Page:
2006-2007 Santonio Holmes 29 171 101 1766 10 10.33
1999-2020 Torry Holt 32 236 134 2423 12 10.27

That’s right, it’s former speed merchant Mike Wallace at #1. And in case you haven’t caught on, this article is basically an ode to Randy Moss. He shows up in almost every chart.

What does this tell us? Ok, you already know he’s a beast with the ball in his hands. But can we get the man more targets? With Corey Davis and Jonnu Smith testing free agency, we could see Brown break the 120-target barrier and take the next step forward among the elites of fantasy. His draft cost will be an intriguing story once summer hits if Tennessee decides not to add any other high-profiled pass catchers in free agency or the draft. Think of him as a young Julio Jones. He might be hobbled half the time he’s out there but when this guy gets a target, it’s worth its weight in gold.

Breaking News: Juju Smith-Schuster Still is Young

We know, we know… he’s still young. For a while, Juju was the standard for WRs under the age of (insert whatever you want) to compare with. Despite 2019’s complete dumpster fire at QB and an up-and-down 2020, he’s still on pace with other recent historical youngsters. Through four seasons, he’s tied with Randy Moss for the 4th most receptions by a WR before turning 25.

Years Player Games Receptions Yards TDs
2004-2007 Larry Fitzgerald 60 330 4544 34
2013-2016 DeAndre Hopkins 64 317 4487 23
2014-2017 Mike Evans 61 309 4579 32
1998-2001 Randy Moss 64 308 5396 53
2017-2020 Juju Smith-Schuster 58 308 3726 26
2014-2016 Odell Beckham Jr. 43 288 4122 35
2014-2016 Jarvis Landry 48 288 3051 13

What does this tell us? Honestly, you can go either way with this one especially as he’s about to hop teams as a free agent. You can take that factoid and simply file it away as Juju’s star burned bright at an early age. Maybe we’ve seen the best we’re ever going to see with this guy. Yes, there might be some maturity issues but in terms of long-term dynasty implications, Juju also could have another 4-5 year run ready depending on the landing spot and scheme fit. As a big slot WR, he honestly has to find himself in a situation where he can win consistently versus zone because he’s been atrocious in one-on-one battles against man coverage. He’s also a volume guy which made him so special his 2nd year in the league when he saw 166 targets. In dynasty, this is the perfect time to trade for Juju IF you think he lands in a high-octane offense even on a bad team. He likely will be more expensive after he finds a new home. The ambiguity of “what is he?” gives you the type of discount you want if it’s for the right price.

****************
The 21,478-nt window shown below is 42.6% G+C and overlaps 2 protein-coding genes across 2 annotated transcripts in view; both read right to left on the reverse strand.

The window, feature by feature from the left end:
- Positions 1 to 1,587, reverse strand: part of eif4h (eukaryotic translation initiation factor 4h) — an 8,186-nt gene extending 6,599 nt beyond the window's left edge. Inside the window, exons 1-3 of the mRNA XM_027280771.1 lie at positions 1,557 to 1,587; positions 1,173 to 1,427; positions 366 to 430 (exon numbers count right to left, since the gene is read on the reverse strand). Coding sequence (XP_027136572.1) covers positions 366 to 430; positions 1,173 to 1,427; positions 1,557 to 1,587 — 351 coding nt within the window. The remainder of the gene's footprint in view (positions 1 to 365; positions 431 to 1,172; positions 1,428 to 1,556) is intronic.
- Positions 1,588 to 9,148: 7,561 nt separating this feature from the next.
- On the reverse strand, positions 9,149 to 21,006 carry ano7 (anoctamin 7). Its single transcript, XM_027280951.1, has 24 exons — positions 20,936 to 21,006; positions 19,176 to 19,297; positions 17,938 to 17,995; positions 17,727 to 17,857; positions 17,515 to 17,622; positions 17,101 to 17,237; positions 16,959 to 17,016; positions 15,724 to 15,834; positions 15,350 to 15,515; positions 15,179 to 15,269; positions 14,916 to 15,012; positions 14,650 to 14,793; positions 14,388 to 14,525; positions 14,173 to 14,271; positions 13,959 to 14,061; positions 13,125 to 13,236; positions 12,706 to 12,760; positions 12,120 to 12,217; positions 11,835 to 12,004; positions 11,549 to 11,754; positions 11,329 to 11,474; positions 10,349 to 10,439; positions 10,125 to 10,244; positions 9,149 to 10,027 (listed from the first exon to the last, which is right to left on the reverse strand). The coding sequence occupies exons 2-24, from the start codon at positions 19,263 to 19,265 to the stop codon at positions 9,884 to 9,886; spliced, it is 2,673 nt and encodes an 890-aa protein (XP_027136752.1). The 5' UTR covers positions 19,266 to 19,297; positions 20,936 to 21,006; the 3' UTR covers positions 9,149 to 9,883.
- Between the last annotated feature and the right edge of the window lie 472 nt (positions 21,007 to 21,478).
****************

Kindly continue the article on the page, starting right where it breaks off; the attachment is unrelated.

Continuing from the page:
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MapleTron Has a Nose for the End Zone

Hold onto your shorts people. Chase Claypool is one of Mike “The Fantasy Hitman” Wright’s favorite players in the league and for good reason. With 11 total TDs, he put himself in an elite group of rookie wideouts over the last decade with 11 total TDs: Mike Evans, Odell Beckham Jr, Tyreek Hill & Claypool. That’s it. Those guys are difference makers at the position and we saw it early on in their careers. He also accomplished this despite seeing limited volume on a Steelers team with Juju Smith-Schuster and Diontae Johnson higher in the pecking order. Here are the rookie wideouts with nine or more receiving TDs over the last decade on fewer than 65 receptions:

Year Player Games Receptions Yards Rec TDs
2018 Calvin Ridley 16 64 821 10
2020 Chase Claypool 16 62 873 9

What does this tell us? That bodes well for the young playmaker that at that young of an age, he visited the end-zone and the Steelers saw that it was an effective part of their gameplan once he was utilized that way. In his Week 5 4-TD explosion, it was clear Pittsburgh game-planned around getting the ball to Claypool on the slants and letting him take it to the house. I think the best comparable for who Claypool could become in fantasy circles is Mike Evans. He’s a red-zone monster capable of two TDs anytime he’s out on the field but not just as a post-up presence. Evans made his mark early-on with 50/50 balls from Jameis Winston. The QB play will be interesting to see who pairs up with Claypool long-term. He also has another young WR on the other side of the formation who demands targets. Diontae Johnson had the highest target rate per snap in the NFL. With Juju out the door, it’s not inconceivable to think Claypool sees 115+ targets in his second season.

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Stealth Mode: Ceedee Lamb Flying Under the Radar

Perhaps you forgot about Ceedee Lamb as Justin Jefferson‘s monstrous effort likely cast a huge shadow over the Cowboys rookie wideout. Through the first five weeks of the season, he had a 16-game pace of 93/1385/6. He already has cemented himself as one of the league’s premier slot wideouts ranking 2nd in slot targets, receptions, and yards. But he also stands among an elite group of rookie wideouts with 70+ receptions and 900+ receiving yards over the last decade.

Year Player Games Receptions Yards TDs
2016 Michael Thomas 15 92 1137 9